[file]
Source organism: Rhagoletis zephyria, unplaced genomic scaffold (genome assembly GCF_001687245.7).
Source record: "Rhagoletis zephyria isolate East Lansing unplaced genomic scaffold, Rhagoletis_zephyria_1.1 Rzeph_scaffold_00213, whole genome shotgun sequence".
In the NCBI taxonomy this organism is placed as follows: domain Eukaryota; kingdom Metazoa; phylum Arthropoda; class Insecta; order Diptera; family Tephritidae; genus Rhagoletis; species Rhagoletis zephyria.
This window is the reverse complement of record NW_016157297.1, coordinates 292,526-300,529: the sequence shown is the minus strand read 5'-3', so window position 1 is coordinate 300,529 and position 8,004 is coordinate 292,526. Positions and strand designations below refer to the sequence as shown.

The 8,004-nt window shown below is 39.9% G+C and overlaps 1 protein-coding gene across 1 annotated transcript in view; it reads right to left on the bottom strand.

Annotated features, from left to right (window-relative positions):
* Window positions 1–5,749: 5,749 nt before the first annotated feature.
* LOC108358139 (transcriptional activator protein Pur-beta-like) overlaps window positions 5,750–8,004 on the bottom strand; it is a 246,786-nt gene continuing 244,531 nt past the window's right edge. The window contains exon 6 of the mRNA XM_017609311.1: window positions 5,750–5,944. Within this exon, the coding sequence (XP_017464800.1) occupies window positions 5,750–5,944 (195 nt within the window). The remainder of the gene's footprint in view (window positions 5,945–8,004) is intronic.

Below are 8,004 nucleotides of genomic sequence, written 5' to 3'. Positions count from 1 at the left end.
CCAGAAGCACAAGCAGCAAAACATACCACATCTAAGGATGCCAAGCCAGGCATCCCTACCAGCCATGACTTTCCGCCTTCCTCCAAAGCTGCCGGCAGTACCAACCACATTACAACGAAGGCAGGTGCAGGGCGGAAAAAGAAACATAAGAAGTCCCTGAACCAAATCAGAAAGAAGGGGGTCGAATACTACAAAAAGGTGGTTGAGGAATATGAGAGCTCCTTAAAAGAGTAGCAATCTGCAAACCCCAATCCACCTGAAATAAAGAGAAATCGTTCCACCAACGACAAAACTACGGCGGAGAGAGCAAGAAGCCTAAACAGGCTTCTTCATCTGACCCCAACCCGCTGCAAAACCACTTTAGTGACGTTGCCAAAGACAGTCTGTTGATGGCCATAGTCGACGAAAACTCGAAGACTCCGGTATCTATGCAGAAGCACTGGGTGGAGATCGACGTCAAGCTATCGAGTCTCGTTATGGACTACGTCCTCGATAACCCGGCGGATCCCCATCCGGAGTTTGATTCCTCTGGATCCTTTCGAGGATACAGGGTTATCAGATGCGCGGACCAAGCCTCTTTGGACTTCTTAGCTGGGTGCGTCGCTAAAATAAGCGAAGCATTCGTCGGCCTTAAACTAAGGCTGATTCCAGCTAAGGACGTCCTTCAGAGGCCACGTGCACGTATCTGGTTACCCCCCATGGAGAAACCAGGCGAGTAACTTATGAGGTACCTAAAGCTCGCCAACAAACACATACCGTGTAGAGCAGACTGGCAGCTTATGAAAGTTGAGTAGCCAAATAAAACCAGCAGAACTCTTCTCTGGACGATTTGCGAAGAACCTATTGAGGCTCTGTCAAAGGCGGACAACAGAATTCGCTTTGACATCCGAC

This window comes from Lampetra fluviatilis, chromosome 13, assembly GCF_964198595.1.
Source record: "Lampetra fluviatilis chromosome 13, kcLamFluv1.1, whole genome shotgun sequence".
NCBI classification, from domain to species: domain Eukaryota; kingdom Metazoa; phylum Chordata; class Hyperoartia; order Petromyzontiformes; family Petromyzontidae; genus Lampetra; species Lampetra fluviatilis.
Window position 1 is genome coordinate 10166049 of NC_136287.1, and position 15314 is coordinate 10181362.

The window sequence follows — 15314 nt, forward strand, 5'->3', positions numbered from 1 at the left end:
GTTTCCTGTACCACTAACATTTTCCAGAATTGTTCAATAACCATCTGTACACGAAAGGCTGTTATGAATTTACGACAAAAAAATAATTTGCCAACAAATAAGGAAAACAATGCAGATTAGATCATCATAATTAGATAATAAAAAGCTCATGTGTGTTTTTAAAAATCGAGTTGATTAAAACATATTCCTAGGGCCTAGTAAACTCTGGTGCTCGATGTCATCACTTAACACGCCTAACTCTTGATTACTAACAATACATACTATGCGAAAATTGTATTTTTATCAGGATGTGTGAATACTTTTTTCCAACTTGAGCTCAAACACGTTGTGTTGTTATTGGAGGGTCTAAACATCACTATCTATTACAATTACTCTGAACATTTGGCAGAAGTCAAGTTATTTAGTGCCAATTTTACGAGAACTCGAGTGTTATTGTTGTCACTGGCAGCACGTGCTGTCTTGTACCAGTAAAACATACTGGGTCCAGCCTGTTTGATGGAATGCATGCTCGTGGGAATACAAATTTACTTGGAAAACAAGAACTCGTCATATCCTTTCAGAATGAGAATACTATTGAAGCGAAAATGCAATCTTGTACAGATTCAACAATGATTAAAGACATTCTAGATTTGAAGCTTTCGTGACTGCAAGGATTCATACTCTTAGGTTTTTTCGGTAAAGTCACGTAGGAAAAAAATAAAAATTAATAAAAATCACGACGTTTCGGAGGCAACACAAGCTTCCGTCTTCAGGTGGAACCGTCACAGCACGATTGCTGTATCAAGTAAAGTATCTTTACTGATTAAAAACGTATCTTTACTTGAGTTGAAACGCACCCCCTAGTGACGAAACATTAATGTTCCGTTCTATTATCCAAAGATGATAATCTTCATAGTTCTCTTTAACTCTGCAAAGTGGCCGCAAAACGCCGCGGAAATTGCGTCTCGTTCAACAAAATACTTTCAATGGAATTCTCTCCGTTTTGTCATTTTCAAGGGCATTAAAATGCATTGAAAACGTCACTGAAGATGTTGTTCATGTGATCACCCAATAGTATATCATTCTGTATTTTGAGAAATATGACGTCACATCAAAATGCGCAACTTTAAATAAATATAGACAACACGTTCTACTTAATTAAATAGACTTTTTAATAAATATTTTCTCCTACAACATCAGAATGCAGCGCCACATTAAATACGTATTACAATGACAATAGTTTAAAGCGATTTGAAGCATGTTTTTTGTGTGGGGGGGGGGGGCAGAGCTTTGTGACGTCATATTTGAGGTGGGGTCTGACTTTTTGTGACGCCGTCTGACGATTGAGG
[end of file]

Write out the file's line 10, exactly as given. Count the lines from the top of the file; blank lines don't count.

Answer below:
CCAGAAGCACAAGCAGCAAAACATACCACATCTAAGGATGCCAAGCCAGGCATCCCTACCAGCCATGACTTTCCGCCTTCCTCCAAAGCTGCCGGCAGTACCAACCACATTACAACGAAGGCAGGTGCAGGGCGGAAAAAGAAACATAAGAAGTCCCTGAACCAAATCAGAAAGAAGGGGGTCGAATACTACAAAAAGGTGGTTGAGGAATATGAGAGCTCCTTAAAAGAGTAGCAATCTGCAAACCCCAATCCACCTGAAATAAAGAGAAATCGTTCCACCAACGACAAAACTACGGCGGAGAGAGCAAGAAGCCTAAACAGGCTTCTTCATCTGACCCCAACCCGCTGCAAAACCACTTTAGTGACGTTGCCAAAGACAGTCTGTTGATGGCCATAGTCGACGAAAACTCGAAGACTCCGGTATCTATGCAGAAGCACTGGGTGGAGATCGACGTCAAGCTATCGAGTCTCGTTATGGACTACGTCCTCGATAACCCGGCGGATCCCCATCCGGAGTTTGATTCCTCTGGATCCTTTCGAGGATACAGGGTTATCAGATGCGCGGACCAAGCCTCTTTGGACTTCTTAGCTGGGTGCGTCGCTAAAATAAGCGAAGCATTCGTCGGCCTTAAACTAAGGCTGATTCCAGCTAAGGACGTCCTTCAGAGGCCACGTGCACGTATCTGGTTACCCCCCATGGAGAAACCAGGCGAGTAACTTATGAGGTACCTAAAGCTCGCCAACAAACACATACCGTGTAGAGCAGACTGGCAGCTTATGAAAGTTGAGTAGCCAAATAAAACCAGCAGAACTCTTCTCTGGACGATTTGCGAAGAACCTATTGAGGCTCTGTCAAAGGCGGACAACAGAATTCGCTTTGACATCCGAC